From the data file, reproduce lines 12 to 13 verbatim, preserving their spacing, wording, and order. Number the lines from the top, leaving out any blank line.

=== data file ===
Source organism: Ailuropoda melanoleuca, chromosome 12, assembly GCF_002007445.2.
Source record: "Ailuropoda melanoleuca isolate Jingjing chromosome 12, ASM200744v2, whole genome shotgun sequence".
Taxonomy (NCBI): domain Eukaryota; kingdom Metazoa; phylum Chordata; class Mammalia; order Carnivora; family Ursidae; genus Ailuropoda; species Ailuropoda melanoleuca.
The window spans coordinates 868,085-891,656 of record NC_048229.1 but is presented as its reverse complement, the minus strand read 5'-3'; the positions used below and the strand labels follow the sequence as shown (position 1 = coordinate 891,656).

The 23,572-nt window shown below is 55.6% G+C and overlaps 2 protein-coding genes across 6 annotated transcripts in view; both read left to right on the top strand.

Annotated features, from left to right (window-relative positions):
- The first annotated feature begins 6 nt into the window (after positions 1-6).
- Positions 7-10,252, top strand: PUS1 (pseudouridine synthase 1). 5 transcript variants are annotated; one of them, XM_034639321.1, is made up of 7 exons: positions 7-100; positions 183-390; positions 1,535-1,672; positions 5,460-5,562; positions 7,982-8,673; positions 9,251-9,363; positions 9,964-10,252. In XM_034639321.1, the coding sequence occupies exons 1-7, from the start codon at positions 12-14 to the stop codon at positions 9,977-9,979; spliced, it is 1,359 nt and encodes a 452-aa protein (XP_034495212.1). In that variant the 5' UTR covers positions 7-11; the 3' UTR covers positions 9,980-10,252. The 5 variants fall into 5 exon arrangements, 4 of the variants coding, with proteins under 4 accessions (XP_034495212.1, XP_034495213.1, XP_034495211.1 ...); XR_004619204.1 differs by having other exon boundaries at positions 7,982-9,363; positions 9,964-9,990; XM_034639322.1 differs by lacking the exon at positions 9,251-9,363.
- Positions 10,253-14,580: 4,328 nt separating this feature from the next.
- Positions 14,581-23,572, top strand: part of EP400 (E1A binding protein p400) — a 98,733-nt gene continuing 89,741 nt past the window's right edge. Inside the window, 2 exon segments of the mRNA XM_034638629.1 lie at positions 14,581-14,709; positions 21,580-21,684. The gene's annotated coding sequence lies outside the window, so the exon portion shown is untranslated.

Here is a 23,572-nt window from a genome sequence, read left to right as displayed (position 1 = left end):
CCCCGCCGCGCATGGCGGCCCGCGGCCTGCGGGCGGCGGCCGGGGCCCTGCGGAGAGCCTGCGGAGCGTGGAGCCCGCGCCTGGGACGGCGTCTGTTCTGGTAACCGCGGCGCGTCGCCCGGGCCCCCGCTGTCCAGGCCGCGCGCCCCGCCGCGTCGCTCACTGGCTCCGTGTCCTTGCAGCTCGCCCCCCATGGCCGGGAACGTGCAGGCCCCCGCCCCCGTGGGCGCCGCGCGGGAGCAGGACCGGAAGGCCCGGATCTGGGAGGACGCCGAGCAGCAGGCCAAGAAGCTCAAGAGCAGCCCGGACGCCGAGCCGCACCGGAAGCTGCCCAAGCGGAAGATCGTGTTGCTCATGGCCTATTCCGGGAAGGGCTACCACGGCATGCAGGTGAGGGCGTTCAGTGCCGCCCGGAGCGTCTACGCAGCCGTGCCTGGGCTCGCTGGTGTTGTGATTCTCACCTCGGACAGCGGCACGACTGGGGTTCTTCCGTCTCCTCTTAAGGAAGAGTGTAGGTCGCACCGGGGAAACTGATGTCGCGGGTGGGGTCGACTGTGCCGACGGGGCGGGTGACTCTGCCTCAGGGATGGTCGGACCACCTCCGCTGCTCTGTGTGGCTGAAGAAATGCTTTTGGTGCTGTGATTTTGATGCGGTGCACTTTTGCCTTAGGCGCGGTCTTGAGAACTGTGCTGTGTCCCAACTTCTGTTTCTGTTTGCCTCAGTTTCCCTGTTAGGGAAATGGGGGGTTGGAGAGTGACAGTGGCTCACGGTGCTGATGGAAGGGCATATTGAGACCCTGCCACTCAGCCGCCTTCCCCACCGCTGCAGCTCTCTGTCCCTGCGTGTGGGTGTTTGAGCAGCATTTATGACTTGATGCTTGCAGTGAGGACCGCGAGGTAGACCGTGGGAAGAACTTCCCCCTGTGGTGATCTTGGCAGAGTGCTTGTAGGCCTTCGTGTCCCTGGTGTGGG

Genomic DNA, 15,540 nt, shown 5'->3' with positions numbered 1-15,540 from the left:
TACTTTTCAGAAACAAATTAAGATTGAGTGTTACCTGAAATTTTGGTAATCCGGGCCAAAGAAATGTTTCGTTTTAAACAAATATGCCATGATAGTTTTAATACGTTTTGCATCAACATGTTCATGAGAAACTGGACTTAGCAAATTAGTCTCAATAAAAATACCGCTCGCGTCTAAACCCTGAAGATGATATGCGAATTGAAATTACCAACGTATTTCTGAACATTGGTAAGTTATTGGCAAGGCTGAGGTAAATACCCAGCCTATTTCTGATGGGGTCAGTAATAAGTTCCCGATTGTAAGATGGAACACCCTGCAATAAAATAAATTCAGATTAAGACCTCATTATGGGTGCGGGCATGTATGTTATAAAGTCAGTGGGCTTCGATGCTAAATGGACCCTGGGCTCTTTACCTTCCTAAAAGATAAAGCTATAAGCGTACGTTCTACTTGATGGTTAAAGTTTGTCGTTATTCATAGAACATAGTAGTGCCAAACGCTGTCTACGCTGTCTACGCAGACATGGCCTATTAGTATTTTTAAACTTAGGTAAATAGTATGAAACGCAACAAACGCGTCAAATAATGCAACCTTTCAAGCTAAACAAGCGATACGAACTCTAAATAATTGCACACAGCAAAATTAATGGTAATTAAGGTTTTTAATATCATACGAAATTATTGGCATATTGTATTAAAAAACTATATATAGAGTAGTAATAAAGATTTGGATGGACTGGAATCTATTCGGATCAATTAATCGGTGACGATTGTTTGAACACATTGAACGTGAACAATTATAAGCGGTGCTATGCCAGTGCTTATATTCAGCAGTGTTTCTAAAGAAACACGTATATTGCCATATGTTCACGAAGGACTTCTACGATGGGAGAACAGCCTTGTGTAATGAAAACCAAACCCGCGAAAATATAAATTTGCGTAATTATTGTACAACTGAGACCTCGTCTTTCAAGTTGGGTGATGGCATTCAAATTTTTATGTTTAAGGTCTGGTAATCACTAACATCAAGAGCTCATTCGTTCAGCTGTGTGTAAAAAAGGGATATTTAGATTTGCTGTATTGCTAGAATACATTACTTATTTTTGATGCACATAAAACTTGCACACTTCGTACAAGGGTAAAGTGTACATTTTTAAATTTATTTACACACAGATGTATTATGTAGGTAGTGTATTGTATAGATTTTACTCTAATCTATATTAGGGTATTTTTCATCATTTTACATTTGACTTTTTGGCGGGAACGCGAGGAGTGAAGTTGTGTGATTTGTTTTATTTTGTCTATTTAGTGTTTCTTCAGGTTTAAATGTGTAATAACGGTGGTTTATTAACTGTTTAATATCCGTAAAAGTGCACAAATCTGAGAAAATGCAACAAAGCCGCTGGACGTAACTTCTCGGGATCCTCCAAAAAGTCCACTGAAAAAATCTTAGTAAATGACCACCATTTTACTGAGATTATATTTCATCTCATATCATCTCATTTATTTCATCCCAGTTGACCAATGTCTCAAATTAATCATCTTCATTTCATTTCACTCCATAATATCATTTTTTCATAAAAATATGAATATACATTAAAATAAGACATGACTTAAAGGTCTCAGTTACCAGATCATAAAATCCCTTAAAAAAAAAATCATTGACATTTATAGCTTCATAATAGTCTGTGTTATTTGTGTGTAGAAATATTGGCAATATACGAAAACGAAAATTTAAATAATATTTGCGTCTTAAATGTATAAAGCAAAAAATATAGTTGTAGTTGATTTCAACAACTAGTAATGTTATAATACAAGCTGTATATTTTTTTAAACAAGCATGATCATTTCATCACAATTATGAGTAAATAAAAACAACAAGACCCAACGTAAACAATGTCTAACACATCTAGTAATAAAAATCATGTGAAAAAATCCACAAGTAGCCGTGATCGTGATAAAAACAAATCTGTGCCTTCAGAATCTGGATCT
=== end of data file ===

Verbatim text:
CCCCGCCGCGCATGGCGGCCCGCGGCCTGCGGGCGGCGGCCGGGGCCCTGCGGAGAGCCTGCGGAGCGTGGAGCCCGCGCCTGGGACGGCGTCTGTTCTGGTAACCGCGGCGCGTCGCCCGGGCCCCCGCTGTCCAGGCCGCGCGCCCCGCCGCGTCGCTCACTGGCTCCGTGTCCTTGCAGCTCGCCCCCCATGGCCGGGAACGTGCAGGCCCCCGCCCCCGTGGGCGCCGCGCGGGAGCAGGACCGGAAGGCCCGGATCTGGGAGGACGCCGAGCAGCAGGCCAAGAAGCTCAAGAGCAGCCCGGACGCCGAGCCGCACCGGAAGCTGCCCAAGCGGAAGATCGTGTTGCTCATGGCCTATTCCGGGAAGGGCTACCACGGCATGCAGGTGAGGGCGTTCAGTGCCGCCCGGAGCGTCTACGCAGCCGTGCCTGGGCTCGCTGGTGTTGTGATTCTCACCTCGGACAGCGGCACGACTGGGGTTCTTCCGTCTCCTCTTAAGGAAGAGTGTAGGTCGCACCGGGGAAACTGATGTCGCGGGTGGGGTCGACTGTGCCGACGGGGCGGGTGACTCTGCCTCAGGGATGGTCGGACCACCTCCGCTGCTCTGTGTGGCTGAAGAAATGCTTTTGGTGCTGTGATTTTGATGCGGTGCACTTTTGCCTTAGGCGCGGTCTTGAGAACTGTGCTGTGTCCCAACTTCTGTTTCTGTTTGCCTCAGTTTCCCTGTTAGGGAAATGGGGGGTTGGAGAGTGACAGTGGCTCACGGTGCTGATGGAAGGGCATATTGAGACCCTGCCACTCAGCCGCCTTCCCCACCGCTGCAGCTCTCTGTCCCTGCGTGTGGGTGTTTGAGCAGCATTTATGACTTGATGCTTGCAGTGAGGACCGCGAGGTAGACCGTGGGAAGAACTTCCCCCTGTGGTGATCTTGGCAGAGTGCTTGTAGGCCTTCGTGTCCCTGGTGTGGG

Genomic DNA, 15,540 nt, shown 5'->3' with positions numbered 1-15,540 from the left: